fb pixel

Log In

Reset Password

Tuna: not just another fish in the sea

Whether it's albacore filets right off the Oregon coast, tombo albacore shipped in from Hawaii or fresh or frozen ahi steaks imported from Southeast Asia, tuna is the seafood of choice for many contemporary cooks. Just as importantly, tuna's mild flavor pairs well with lots of family-friendly preparations.

"It makes my mouth water sometimes just to see a good tuna steak," admits Connie Benham, seafood manager at Medford Center Safeway. Benham oversees sales of the popular fish, giving advice to customers as to how to cut and prepare tuna.

"There are three types of tuna," says Benham. "Albacore, tombo, which is Hawaiian albacore, and Japanese ahi tuna, which is the real red one you see in the sushi bars and it's best marinated and just seared on the outside and served still rare in the middle."

If buying fresh tuna, be careful to buy it in season, advises Benham. Albacore is available in July and August, caught off the west coast from Southern Oregon to Mexico. "You can catch a tuna boat out of Brookings, Gold Beach or Newport," she says. "It makes some of the best canned tuna you'll ever get."

Fresh ahi, which is better for steaks and sushi, isn't as readily available.

"Not a ton of retailers will carry it fresh because of the expense - frozen is a lot cheaper," says Jim Godin, sales manager at Ocean Beauty Seafood in Central Point.

The only Rogue Valley retailer that regularly stocks fresh sushi-grade tuna is the Ashland Food Co-op, Godin reports. It's also possible to special-order fresh ahi through Safeway and other fish counters. Priced at over $20 a pound, fresh tuna is precious and should be carefully handled.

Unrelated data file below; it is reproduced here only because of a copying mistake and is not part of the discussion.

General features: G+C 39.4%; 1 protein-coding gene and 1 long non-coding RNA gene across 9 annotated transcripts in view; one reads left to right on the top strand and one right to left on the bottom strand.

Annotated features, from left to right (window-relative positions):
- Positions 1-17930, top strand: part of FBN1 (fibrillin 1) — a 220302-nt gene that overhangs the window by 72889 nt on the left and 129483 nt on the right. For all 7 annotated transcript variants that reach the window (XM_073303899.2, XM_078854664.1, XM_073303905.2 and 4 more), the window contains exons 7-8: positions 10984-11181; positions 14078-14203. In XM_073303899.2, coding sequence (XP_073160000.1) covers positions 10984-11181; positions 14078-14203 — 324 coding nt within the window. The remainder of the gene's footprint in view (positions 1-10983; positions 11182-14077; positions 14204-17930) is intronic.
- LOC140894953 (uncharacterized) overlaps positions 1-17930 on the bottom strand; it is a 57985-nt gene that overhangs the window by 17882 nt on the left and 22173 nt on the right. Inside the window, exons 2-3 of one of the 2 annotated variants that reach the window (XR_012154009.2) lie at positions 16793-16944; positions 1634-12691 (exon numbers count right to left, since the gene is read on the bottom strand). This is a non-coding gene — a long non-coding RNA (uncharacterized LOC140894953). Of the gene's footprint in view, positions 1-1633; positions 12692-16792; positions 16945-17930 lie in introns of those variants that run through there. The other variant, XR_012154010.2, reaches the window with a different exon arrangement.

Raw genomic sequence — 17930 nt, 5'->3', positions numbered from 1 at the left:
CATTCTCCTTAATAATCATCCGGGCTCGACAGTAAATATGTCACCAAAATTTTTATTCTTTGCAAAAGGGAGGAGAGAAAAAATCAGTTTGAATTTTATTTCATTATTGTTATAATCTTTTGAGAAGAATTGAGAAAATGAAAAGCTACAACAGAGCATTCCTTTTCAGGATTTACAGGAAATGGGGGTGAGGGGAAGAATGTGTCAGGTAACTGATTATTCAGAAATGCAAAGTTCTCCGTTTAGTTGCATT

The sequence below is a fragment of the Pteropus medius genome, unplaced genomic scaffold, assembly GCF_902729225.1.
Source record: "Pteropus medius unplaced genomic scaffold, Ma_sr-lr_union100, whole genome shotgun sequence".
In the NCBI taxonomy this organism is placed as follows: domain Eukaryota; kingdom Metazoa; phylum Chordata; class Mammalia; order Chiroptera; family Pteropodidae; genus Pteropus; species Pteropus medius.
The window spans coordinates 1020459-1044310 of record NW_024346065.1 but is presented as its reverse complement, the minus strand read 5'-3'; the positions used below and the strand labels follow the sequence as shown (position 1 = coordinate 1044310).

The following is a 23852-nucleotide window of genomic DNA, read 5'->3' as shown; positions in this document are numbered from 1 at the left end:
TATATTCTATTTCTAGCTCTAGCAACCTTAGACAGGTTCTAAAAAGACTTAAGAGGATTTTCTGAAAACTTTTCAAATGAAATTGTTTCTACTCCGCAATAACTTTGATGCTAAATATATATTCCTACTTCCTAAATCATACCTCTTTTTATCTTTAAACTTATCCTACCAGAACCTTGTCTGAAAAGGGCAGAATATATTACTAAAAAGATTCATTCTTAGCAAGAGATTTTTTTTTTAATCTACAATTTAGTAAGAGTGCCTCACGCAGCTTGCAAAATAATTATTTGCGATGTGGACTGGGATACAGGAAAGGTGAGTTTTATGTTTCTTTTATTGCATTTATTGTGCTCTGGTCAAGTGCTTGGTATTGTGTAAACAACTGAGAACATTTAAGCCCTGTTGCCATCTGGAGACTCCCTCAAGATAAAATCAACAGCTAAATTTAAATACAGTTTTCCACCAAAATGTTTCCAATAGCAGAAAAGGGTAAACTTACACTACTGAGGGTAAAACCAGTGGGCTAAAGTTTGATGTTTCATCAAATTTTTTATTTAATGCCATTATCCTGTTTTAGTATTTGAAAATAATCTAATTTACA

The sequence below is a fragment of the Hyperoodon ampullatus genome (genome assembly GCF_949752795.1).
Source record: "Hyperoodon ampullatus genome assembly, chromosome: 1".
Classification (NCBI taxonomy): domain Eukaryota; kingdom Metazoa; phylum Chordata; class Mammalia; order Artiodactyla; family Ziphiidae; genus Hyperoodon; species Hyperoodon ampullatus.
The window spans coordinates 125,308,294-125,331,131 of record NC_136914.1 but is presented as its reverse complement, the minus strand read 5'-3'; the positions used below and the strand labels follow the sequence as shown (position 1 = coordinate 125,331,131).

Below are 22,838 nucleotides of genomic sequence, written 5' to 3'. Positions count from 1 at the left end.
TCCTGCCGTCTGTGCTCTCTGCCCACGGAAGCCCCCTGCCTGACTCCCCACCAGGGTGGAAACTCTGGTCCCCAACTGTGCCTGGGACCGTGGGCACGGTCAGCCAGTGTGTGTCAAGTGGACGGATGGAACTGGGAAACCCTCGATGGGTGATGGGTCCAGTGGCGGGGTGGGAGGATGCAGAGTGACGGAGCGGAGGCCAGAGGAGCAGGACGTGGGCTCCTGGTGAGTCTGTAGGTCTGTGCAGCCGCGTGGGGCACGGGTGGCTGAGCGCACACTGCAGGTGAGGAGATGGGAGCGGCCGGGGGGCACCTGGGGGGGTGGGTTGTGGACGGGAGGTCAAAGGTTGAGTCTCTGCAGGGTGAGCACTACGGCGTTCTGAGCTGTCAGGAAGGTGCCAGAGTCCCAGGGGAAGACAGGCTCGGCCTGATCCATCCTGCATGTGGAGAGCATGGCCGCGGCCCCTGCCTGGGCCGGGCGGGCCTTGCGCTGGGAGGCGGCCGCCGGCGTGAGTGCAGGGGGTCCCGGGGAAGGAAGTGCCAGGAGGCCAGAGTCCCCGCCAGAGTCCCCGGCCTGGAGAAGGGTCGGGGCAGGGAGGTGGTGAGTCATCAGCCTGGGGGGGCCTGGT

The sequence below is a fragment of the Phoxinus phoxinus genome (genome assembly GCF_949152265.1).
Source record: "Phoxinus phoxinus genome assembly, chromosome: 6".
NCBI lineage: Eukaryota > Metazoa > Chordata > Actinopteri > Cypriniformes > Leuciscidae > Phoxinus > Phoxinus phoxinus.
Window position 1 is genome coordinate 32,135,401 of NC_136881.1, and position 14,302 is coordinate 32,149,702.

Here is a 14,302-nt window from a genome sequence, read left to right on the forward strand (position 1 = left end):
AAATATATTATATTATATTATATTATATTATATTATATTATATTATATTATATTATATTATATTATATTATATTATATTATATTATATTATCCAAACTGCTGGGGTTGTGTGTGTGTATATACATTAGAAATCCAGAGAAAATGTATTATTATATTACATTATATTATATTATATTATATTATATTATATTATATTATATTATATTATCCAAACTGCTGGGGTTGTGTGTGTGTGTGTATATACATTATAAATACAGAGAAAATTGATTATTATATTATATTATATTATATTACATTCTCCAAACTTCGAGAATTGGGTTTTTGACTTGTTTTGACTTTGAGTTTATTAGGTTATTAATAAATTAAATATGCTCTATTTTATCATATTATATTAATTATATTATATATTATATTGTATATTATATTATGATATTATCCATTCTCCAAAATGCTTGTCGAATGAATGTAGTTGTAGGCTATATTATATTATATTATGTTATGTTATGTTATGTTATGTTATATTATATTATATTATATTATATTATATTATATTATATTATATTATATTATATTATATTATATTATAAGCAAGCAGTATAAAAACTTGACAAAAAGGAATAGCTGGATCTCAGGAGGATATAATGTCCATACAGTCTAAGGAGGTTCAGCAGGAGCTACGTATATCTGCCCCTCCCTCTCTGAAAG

"You want it to be really bright, moist and not dried out and the blood line that runs all the way through the loin should look fresh, you don't want it really dark," says Benham. Translucent flesh and soft, oily texture are other clues of a quality fresh tuna.

Quickly put the fish on ice to avoid spoilage and histamine poisoning. Although the fish does have a three- to four-day shelf-life if stored at 32 degrees, it is best used within 24 hours of purchase or catching.

Ahi is more widely available as economical frozen 8-ounce packages that sell for about $8 or $9 a pound. "They do a wonderful job flash freezing it with vacuum sealing to keep all the air out," Benham says. "So if you have to buy it frozen, you still get pretty good quality."

Previously frozen and defrosted tuna should be used within a day. Although cooked tuna is fine to freeze, never re-freeze thawed, uncooked meat.

In most cases, tuna loin is the cut featured at the fish counter, either individually packaged as steaks or sold as a whole piece. "If you buy the whole loin, you can cut it into steaks at home or ask the fishmonger or fish cutter at the seafood counter to do it," Benham says. Because most people follow the rule of cooking fish for 10 minutes per inch of thickness, steaks are usually cut to a thickness of about an inch to an inch and a half.

Coating tuna steaks with a mixture of crushed tri-colored peppercorns can create a sophisticated, restaurant-inspired preparation. Sear over high heat until cooked just a quarter-inch through on both sides. The result is a rare to medium-rare interior that is meltingly tender. Served with a side of wasabi (Japanese horseradish) mixed into soy sauce, this is sure to tantalize.

Tuna: not just another fish in the sea